8. As regards the first charge against Rashid appellant No. 1 and the second charge against Issa, appellant No. 2, which relates to instigation alleged to have been given to Mahomad Dhala, we find that the evidence of Mahomad Dhala is that of an accomplice and uncorroborated and is in itself unworthy of credence. Mahomad Dhala alleges that he was solicited by both the brothers and mentions no other person as then present. He admits that he accepted the offer and demanded the promised consideration and that the matter fell through merely because the money was not paid. He alleges that his reward was to consist of a loan of Rs. 100, without interest and that Abdul Russul agreed to become his surety for repayment of this loan and as such signed a promissory note for the amount, but that as the money was never paid the note was torn up.
9. Abdul Russul does not profess to have witnessed the solicitation of Mahomad Dhala and even says he does not remember whether Mahomad Dhala told him of the offer of Rs. 100 for Mahomad Dhala's false evidence.
10. If, as Mahomad Dhala alleges, his object was to expose the accused by producing the money given by them in Court, it is incredible that he would have torn up the promissory note which he says Rashid wrote for his signature in favour of Mahomad Karmali. It seems scarcely less improbable, if the accused were anxious to secure the evidence of Mahomad Dhalla, they would have insisted only on his giving them an acknowledgment of his obligation and would luce held back when he asked for the money.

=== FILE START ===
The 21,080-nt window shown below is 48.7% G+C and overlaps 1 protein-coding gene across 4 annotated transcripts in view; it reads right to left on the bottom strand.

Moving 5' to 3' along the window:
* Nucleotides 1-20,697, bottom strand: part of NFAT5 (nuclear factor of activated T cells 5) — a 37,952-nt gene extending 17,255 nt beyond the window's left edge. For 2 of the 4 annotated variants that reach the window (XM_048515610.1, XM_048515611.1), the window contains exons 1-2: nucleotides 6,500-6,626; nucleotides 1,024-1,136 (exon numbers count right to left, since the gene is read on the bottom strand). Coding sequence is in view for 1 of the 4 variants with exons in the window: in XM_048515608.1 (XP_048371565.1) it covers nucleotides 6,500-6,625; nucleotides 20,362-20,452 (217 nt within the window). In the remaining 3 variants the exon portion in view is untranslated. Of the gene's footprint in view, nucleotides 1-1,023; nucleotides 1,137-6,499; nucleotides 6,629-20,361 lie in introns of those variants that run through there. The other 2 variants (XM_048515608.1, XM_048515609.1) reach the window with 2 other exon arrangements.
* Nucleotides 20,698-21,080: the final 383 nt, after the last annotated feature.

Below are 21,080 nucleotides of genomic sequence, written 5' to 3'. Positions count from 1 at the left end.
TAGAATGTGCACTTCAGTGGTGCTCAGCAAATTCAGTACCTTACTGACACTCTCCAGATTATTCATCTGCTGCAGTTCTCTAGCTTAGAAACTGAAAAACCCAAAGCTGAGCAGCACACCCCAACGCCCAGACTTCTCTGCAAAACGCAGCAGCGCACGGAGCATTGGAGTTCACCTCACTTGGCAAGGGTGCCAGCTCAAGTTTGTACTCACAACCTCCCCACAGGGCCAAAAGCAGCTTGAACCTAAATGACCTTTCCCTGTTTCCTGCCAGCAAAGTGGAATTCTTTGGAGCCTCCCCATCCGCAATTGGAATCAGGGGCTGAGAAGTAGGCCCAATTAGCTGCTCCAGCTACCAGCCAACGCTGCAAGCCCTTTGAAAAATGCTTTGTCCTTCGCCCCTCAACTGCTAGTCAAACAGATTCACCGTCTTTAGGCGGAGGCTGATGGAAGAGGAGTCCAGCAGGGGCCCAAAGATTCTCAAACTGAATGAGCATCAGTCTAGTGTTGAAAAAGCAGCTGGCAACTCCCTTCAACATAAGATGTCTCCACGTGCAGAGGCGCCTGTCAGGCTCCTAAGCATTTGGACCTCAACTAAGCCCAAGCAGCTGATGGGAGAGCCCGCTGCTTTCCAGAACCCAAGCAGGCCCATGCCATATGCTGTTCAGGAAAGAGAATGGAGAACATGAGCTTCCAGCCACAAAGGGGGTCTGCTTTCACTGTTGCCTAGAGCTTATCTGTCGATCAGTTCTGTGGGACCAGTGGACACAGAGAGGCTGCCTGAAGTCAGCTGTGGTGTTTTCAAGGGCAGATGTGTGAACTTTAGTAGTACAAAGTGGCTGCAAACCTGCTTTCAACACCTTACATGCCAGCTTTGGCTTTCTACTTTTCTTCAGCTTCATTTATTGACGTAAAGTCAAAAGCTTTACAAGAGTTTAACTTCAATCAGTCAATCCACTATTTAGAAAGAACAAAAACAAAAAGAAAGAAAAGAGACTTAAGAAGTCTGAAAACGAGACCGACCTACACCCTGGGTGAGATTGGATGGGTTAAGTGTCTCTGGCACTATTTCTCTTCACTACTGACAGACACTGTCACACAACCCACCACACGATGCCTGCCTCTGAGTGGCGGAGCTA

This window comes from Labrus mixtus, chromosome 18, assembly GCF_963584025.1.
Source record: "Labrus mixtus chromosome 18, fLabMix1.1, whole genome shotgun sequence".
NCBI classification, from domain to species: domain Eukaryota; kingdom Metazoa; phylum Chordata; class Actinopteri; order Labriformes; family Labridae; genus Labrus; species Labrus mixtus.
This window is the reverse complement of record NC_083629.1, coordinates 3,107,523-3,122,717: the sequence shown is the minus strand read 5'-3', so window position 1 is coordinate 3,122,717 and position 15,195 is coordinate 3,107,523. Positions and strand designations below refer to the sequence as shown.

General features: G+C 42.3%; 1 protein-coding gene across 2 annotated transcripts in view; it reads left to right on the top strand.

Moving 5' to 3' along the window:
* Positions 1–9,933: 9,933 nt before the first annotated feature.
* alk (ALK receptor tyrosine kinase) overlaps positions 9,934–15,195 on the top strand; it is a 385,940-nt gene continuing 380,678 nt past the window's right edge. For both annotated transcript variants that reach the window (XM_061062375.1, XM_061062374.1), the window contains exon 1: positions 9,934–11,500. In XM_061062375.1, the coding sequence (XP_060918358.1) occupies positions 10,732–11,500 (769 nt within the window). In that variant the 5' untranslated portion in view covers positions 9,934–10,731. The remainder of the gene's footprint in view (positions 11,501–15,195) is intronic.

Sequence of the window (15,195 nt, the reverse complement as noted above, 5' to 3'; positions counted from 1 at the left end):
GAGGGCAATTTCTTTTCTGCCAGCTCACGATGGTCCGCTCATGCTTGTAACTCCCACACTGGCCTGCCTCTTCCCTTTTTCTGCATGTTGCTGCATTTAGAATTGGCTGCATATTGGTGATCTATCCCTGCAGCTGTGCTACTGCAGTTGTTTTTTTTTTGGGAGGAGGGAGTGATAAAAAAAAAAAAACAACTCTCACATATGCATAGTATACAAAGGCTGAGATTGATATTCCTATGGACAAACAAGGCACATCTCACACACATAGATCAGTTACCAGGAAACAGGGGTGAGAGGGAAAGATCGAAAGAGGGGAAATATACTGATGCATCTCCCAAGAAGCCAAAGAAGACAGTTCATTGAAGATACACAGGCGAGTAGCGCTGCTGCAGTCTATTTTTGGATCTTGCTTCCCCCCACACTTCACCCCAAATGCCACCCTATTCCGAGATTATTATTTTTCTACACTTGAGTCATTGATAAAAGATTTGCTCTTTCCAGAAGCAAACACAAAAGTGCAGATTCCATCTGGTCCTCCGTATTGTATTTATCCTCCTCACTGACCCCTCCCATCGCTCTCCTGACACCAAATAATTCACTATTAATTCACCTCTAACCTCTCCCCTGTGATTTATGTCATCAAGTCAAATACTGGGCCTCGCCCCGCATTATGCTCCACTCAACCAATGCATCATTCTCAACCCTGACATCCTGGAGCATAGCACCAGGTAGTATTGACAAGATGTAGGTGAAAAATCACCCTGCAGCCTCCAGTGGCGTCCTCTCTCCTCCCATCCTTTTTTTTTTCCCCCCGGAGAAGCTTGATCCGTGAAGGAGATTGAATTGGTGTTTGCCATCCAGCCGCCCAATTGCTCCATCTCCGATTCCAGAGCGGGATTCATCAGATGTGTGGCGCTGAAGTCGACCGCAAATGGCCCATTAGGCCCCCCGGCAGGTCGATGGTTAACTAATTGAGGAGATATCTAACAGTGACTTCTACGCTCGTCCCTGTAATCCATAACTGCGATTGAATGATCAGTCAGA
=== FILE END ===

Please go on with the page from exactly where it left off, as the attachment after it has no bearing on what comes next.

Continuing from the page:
11. The Sessions Judge in his judgment observes that Mahomed Phala was willing enough to be dishonest but only when he was paid for it. And this remark implies that Mahomad Dhala was an accomplice. The improbability that the two accused would withdraw from their offer at once on being asked to give the slight inducement promised, is met by the Sessions Judge with the comment that the accused 'showed their ruling instinct, meanness, even on an occasion like this.' We are unable to accept this comment, as it would appear to he based either on an assumption of the guilt which was to be proved, or in impressions imported from extraneous sources.
12. In this connection, appellants' counsel has drawn our attention to other passages occurring in the judgment which is the subject of Appeal No. l50, wherein references have been made to other litigation and to reflections made by another judge on the conduct of the accused. That such comment is inadmissible in judicial proceedings is shown by the case of Seaman v. Nether clift (1876) 2 C.P.D. 53.